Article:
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Lend Me an Eye

With the help of the new computer network "See4me", people with sight can now see 4 the blind.


Blind people are still not recognised as computer users

Friday evening and Joachim Frank is getting ready for a night on the town. But for the visually impaired like Frank, deciding on the right coloured tie can be a sheer unfathomable obstacle.

However, with a new computer network developed by once nearly blind Joachim Frank and his company Audiodata, detecting matching socks or telling the difference between a tin of peas and a tin of dog food may no longer prove an obstacle to the blind. Audiodata's "See4me" is a communication system which enables a blind person to "show" a person with sight an object via computer and ask for his, or her advice.

Bringing colour in a black world

Current assistance to the blind working with computers include speech programmes and keyboard supplements for reading braille. With the help of the See4me network, blind users can connect to users that can see and, with the assistance of a webcam or scanner, ask for their help to distinguish colours or read documents.

"The system is a particular help when it comes to images or handwriting", Frank says. With See4me, people with eyesight can now describe a postcard to its blind recipient. And as scanners, a not uncommon utensil used by blind computer workers, can only "read" type face, blind people can now find out what is written on holiday postcards and greeting cards.

Security and trust

But is the transmission of personal documents safe? According to Mr. Frank, catching a virus is virtually impossible as the system only functions with images and speech. But, despite sending only encoded messages, "trust is an essential" in the See4me network. For the future, Audiodata has planned a team of "trusted viewers" to give answers to personal or legal matters and who are obliged to keep information to themselves.

At currrent any personal, or even unwanted information is filtered out manually. 20 blind "askers" and 50 "viewers" are currently testing See4me, which was invented by Joachim Frank in March 2000. Frank hopes to bring the testphase to an end in the coming summer.

A global problem

According to the International Agency for the Prevention of Blindness around 45 million people, including 1,5 million children suffer from blindness. With the help of See4me, Joachim Frank hopes to enable and encourage blind people to work with computers all over the world.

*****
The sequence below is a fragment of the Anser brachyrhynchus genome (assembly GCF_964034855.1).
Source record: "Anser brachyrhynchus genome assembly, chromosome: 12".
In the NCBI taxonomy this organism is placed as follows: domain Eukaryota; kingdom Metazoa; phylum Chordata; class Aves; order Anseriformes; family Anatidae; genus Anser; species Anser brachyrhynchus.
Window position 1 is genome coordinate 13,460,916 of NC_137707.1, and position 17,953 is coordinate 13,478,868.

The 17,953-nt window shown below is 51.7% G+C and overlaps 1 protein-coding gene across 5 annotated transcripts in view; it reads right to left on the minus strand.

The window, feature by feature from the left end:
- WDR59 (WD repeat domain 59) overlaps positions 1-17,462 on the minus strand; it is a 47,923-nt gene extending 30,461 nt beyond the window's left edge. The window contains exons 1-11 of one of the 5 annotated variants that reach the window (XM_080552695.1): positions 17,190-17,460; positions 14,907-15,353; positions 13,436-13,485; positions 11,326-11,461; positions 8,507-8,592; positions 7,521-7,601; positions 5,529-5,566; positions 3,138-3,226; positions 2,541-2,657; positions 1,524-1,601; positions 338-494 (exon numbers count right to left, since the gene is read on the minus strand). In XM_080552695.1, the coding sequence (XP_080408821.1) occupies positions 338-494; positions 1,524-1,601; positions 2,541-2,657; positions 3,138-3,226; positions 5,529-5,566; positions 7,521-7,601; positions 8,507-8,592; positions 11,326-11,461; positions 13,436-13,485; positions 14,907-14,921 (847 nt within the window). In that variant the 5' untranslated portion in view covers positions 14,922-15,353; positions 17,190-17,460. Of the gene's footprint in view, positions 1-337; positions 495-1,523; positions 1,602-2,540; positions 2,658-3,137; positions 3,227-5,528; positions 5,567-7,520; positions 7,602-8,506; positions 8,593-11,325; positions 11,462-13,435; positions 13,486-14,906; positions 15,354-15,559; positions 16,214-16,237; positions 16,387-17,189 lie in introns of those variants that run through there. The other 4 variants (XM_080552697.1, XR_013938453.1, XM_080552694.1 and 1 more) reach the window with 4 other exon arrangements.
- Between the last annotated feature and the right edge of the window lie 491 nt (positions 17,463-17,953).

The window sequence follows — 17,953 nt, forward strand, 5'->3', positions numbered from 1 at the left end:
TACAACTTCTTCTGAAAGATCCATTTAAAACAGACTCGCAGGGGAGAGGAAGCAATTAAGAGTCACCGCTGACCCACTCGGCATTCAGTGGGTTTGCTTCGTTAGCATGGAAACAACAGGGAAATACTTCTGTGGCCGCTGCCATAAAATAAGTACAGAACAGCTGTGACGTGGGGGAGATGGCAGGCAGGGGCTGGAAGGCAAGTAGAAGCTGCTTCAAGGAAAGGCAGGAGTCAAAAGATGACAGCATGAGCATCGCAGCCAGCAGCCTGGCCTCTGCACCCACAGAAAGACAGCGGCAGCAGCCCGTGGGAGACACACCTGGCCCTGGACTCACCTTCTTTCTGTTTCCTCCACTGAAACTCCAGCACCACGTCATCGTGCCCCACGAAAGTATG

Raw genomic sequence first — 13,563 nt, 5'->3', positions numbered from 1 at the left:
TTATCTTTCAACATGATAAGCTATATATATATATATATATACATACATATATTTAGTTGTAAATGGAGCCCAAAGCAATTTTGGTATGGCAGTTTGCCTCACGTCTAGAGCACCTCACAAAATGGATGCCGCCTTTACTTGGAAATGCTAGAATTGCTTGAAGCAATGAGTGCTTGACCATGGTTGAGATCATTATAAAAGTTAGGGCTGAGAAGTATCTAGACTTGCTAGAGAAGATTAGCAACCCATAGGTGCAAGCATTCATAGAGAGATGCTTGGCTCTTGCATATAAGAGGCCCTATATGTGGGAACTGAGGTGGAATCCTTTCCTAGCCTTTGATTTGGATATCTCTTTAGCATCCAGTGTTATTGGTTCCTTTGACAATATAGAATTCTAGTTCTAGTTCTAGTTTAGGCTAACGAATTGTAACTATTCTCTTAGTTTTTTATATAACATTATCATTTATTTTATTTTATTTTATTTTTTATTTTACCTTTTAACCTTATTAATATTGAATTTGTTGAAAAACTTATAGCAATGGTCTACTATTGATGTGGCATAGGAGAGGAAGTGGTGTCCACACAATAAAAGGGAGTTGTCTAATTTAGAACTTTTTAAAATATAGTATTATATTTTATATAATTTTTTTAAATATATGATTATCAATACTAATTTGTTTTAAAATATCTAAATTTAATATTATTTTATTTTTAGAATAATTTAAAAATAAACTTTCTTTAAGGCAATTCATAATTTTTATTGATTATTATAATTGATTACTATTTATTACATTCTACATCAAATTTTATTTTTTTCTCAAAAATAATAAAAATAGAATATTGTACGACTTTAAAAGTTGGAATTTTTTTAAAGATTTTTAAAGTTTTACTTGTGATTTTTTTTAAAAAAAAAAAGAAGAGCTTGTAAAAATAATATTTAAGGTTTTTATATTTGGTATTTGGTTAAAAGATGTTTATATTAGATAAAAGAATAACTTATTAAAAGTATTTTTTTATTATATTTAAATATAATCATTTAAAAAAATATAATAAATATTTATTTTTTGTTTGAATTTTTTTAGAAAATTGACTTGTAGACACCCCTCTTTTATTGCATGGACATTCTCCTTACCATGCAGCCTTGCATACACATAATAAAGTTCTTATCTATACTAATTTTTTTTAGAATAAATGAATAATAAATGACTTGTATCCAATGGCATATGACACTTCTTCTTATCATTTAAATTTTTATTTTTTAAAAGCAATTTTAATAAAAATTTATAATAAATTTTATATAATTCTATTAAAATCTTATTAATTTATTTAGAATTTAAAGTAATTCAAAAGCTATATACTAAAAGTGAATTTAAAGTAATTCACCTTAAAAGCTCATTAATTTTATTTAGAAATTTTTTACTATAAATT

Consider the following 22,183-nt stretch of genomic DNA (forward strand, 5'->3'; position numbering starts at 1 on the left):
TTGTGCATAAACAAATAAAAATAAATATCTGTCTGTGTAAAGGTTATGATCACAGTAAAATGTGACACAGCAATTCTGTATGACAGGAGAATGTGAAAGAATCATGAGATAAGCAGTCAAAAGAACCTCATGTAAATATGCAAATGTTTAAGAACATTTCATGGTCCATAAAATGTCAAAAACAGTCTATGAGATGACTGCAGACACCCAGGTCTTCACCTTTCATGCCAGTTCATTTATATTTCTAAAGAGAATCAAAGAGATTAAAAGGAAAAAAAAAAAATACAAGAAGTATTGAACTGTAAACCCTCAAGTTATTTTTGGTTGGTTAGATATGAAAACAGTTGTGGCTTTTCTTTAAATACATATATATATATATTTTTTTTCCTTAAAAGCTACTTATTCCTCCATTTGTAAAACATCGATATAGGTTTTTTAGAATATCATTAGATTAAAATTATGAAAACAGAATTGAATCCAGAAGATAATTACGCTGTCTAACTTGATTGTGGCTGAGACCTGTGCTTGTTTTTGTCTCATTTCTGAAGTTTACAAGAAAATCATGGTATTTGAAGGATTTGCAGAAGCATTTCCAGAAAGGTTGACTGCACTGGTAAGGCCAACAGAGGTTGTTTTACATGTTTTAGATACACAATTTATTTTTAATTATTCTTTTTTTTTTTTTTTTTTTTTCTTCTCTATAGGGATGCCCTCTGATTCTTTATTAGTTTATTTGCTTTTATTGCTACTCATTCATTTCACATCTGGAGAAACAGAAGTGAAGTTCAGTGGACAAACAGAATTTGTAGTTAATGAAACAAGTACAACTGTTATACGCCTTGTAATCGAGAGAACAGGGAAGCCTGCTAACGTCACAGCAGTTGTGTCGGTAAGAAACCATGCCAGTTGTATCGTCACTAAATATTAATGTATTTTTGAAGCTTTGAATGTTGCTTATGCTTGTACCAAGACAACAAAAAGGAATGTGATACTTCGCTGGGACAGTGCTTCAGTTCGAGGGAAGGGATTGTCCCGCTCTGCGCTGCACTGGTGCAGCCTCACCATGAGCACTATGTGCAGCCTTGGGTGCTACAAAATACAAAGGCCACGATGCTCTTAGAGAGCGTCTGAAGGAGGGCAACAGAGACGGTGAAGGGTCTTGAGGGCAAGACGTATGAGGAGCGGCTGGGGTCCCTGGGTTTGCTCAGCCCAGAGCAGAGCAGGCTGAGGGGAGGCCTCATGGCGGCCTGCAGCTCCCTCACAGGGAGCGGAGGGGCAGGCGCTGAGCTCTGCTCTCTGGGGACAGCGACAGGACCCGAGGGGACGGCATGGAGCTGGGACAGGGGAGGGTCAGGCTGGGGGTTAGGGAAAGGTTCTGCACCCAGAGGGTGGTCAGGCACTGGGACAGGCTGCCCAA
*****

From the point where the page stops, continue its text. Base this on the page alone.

According to Frank, who was almost blind as a child and had 7 operations before being able to visit a "normal" school, blind people are still not recognised as being able to work with computers. With the help of his non-profit organisation "KlickBlick" and the See4me technology, he hopes to spread the word that using a computer is no longer an obstacle for the visually impaired – especially when it comes to "seeing" images and graphics – essential for using and enjoying the net. "See4me builds bridges between the community of the blind and those with sight", Frank says.

A global view

Visually impaired Mary Barbean has been working with computers for years. Alongside Braille and voice technology, a webcam is now part of her office equipment. With the help of See4me Barbean, who’s eyesight is partially impaired, can now see colours.

She is well aware that the assistance, which is voluntary, may have come from someone hundreds of kilometres away.

"Our aim is to connect people who are blind and who can see all over the world", Frank says. With the help of the universal language English, millions of blind and people with sight may one day be able to chat with another via the computer – and See4me.

However, as 90% of the blind are said to live in developing countries, Frank’s hopes that the See4me technology may be simplified with the introduction of umts – mobile phones with built in screens - may be restricted to the western world. The non-profit organisation "KlickBlick" hopes to garner support which may make systems such as See4me possible for those who have not yet reached first world communication progress yet.

Anytime, any place

The price for asking questions is, when the system is hopefully launched this summer, set at 25 cent per minute. It can be used any time, and with umts phones, any place.

See4me may help the sight-impaired find suitable coloured socks. But finding matching pairs in heaps of washing is still a problem no technology can solve yet.

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